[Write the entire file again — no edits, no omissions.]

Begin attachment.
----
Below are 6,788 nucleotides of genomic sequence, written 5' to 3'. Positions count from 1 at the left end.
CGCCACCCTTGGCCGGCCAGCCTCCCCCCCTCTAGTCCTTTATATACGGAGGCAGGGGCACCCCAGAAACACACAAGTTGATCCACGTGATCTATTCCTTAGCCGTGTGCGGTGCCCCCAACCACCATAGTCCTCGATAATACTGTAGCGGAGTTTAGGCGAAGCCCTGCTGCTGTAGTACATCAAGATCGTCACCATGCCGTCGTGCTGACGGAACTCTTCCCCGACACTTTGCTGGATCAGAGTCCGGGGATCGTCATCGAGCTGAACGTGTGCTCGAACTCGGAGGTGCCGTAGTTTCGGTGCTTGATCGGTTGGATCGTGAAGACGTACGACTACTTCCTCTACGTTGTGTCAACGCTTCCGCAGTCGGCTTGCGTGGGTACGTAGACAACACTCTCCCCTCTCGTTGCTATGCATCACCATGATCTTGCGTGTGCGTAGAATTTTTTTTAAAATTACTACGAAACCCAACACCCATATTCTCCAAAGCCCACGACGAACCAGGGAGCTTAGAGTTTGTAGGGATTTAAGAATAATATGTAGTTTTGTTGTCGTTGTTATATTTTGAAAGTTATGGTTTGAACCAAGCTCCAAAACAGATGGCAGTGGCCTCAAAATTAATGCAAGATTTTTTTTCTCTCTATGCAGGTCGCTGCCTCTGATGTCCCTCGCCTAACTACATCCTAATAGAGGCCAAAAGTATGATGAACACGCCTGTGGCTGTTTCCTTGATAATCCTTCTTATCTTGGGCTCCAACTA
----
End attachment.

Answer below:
Below are 6,788 nucleotides of genomic sequence, written 5' to 3'. Positions count from 1 at the left end.
CGCCACCCTTGGCCGGCCAGCCTCCCCCCCTCTAGTCCTTTATATACGGAGGCAGGGGCACCCCAGAAACACACAAGTTGATCCACGTGATCTATTCCTTAGCCGTGTGCGGTGCCCCCAACCACCATAGTCCTCGATAATACTGTAGCGGAGTTTAGGCGAAGCCCTGCTGCTGTAGTACATCAAGATCGTCACCATGCCGTCGTGCTGACGGAACTCTTCCCCGACACTTTGCTGGATCAGAGTCCGGGGATCGTCATCGAGCTGAACGTGTGCTCGAACTCGGAGGTGCCGTAGTTTCGGTGCTTGATCGGTTGGATCGTGAAGACGTACGACTACTTCCTCTACGTTGTGTCAACGCTTCCGCAGTCGGCTTGCGTGGGTACGTAGACAACACTCTCCCCTCTCGTTGCTATGCATCACCATGATCTTGCGTGTGCGTAGAATTTTTTTTAAAATTACTACGAAACCCAACACCCATATTCTCCAAAGCCCACGACGAACCAGGGAGCTTAGAGTTTGTAGGGATTTAAGAATAATATGTAGTTTTGTTGTCGTTGTTATATTTTGAAAGTTATGGTTTGAACCAAGCTCCAAAACAGATGGCAGTGGCCTCAAAATTAATGCAAGATTTTTTTTCTCTCTATGCAGGTCGCTGCCTCTGATGTCCCTCGCCTAACTACATCCTAATAGAGGCCAAAAGTATGATGAACACGCCTGTGGCTGTTTCCTTGATAATCCTTCTTATCTTGGGCTCCAACTA